Individualized Treatment Plans
Our staff offers treatment plans that are completely designed for your substance abuse history.
On-Site Detox Program
Removing toxins from prolonged substance abuse is key to successful recovery, and you can receive it while you’re here.
Accept Most Insurances
The cost of going to rehab and getting the treatment you need can easily be handled by your insurance provider.
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Prescription Drug Withdrawal and Detox
We understand how hard the withdrawal and detox process might be, but with help from a certified counselor at Willow Springs, your experience might be easier than you expect. Detox is a difficult but necessary step, and with the right program you’ll be able to move through withdrawal and into our treatment program quickly and easily. Medications might be provided to ease some of the withdrawal symptoms, including:
- Sleep Problems
There are dangers associated with detoxing, but our facility is well-equipped so your health can be monitored in a safe and comfortable environment. Our trained medical staff will ensure that a person undergoing detox does not suffer unnecessarily, and also make sure that all the basics are covered. This includes hydration, and regular blood pressure and heart rate checks. Depending on how serious your addiction is, detox can take anywhere from 14 to 30 days. It’s important to remember that not everyone responds to drugs in the same way, just as not everyone goes through detox in the same way. To further discuss prescription drug detox, please call to speak with one of our trained counselors.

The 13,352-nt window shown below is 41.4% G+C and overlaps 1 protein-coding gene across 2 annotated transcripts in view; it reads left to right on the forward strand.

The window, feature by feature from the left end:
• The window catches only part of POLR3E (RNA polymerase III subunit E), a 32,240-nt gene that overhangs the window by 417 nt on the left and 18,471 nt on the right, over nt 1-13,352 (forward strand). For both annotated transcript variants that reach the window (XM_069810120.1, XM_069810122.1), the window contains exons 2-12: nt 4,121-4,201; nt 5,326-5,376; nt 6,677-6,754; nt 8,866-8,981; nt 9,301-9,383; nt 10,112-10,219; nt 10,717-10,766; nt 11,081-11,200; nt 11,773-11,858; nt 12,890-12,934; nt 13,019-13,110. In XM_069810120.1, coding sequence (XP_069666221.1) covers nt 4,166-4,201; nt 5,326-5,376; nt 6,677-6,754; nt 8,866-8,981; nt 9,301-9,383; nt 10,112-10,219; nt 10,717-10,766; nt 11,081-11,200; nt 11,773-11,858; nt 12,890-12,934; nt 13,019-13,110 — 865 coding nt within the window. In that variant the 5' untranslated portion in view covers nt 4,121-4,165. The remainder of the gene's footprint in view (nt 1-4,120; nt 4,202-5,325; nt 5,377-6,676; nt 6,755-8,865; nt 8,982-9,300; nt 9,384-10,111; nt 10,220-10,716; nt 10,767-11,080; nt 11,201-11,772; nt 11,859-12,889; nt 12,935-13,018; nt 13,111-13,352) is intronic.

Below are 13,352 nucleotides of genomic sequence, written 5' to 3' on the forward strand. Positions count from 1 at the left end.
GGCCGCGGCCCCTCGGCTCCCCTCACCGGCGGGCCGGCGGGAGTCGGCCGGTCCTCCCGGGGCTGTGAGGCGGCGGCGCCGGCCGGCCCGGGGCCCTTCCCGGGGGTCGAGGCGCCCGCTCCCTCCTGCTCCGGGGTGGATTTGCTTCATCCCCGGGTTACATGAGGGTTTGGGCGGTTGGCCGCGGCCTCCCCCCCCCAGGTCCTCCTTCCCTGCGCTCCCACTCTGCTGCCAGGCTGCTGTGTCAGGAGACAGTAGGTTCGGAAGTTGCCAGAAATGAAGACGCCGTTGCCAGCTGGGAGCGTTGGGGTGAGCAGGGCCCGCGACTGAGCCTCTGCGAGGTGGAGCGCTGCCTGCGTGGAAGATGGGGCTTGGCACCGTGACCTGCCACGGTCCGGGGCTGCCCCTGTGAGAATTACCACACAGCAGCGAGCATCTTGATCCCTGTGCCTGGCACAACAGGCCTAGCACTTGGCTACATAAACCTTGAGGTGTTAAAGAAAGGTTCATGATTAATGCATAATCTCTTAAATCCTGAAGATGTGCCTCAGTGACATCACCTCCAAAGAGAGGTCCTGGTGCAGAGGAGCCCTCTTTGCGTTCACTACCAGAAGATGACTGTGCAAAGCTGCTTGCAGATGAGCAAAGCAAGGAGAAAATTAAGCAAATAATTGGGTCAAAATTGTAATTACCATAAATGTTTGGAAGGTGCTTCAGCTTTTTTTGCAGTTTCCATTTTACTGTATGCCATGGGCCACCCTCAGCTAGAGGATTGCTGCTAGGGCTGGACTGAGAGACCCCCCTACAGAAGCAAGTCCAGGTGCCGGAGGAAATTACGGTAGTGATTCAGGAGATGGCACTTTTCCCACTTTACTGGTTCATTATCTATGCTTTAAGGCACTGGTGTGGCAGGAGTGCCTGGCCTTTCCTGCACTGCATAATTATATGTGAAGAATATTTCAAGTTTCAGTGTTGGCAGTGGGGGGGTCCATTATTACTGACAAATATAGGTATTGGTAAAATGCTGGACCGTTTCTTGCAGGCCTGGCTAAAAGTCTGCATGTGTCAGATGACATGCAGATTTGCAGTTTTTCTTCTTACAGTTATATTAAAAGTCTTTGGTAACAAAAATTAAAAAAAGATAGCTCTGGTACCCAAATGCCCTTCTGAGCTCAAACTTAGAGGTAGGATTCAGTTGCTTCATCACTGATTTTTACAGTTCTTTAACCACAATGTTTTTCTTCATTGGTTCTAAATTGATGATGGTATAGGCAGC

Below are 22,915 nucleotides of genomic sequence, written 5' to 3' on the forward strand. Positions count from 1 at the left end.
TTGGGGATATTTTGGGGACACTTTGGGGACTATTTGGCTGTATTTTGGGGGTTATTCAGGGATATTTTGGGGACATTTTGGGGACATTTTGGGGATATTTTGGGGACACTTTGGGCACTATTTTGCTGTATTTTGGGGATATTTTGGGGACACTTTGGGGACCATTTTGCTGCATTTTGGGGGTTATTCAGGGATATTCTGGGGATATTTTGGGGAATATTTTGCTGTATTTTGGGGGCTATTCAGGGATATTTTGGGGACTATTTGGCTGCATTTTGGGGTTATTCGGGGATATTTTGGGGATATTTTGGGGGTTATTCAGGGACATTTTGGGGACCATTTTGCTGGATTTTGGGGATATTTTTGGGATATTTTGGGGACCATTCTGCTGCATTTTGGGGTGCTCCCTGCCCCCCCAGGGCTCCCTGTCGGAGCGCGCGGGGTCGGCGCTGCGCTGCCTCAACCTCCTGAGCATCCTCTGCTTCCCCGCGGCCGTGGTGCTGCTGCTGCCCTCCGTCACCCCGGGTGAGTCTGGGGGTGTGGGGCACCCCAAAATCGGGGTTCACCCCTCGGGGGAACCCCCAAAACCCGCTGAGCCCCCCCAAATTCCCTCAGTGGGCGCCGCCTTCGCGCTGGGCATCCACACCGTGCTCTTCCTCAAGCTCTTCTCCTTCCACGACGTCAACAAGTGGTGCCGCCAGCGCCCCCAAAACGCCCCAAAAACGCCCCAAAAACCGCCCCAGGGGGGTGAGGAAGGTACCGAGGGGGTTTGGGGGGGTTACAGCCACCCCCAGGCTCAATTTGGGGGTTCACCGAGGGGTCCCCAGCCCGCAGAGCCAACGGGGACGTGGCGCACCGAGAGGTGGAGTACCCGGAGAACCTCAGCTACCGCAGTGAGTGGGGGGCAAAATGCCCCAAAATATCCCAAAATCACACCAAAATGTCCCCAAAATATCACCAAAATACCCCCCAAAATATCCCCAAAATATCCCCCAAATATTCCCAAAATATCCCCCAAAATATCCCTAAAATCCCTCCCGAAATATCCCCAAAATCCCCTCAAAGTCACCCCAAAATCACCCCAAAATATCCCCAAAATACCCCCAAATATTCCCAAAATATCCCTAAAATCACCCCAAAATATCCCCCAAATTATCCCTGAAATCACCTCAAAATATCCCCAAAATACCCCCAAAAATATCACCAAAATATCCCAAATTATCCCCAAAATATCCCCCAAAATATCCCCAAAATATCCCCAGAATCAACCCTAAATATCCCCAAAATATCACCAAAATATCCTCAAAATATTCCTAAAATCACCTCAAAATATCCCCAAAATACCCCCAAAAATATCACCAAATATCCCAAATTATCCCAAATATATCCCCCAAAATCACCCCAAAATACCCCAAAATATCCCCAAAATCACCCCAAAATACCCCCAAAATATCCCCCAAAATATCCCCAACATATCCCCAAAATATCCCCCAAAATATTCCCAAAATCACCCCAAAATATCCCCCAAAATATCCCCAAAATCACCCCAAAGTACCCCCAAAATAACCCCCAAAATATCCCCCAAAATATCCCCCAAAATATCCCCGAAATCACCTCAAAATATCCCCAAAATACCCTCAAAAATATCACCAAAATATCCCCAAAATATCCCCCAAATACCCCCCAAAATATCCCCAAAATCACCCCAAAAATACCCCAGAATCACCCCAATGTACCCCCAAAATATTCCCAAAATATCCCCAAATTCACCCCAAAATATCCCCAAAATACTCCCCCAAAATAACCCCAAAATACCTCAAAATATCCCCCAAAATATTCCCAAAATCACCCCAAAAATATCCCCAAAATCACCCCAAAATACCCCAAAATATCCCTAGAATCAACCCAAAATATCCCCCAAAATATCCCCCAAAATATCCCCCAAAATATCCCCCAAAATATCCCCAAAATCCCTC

Recognizing and Addressing the Signs of Prescription Drug Addiction
The longer you or our loved one struggles with a prescription drug addiction, the more obvious behavioral changes become. Don’t ignore the warning signs:
- Taking higher doses than prescribed
- Excessive mood swings or hostility
- Increase or decrease in sleep
- Poor decision-making
- Stealing, forging, or selling prescriptions
- Appearing to be high, unusually energetic or sedated
- Continually “losing” prescriptions so that more can be filled
- Consumption of similar over-the-counter drugs
Prescription Drug Abuse Signs and Symptoms
It can actually be hard to tell that you or a loved one has become addicted. A medication you once took to manage chronic pain could end up being addictive without you even realizing it. If you have not already noticed changes in your behavior, consider the effects abuse of pills can have on you.
Short-term and Long-term Effects of Prescription Drugs
- Neglecting work or school
- Change in overall attitude and mood swings
- Talking about partying or drinking more than before
- Appearing jittery
- Deteriorating grooming and physical appearance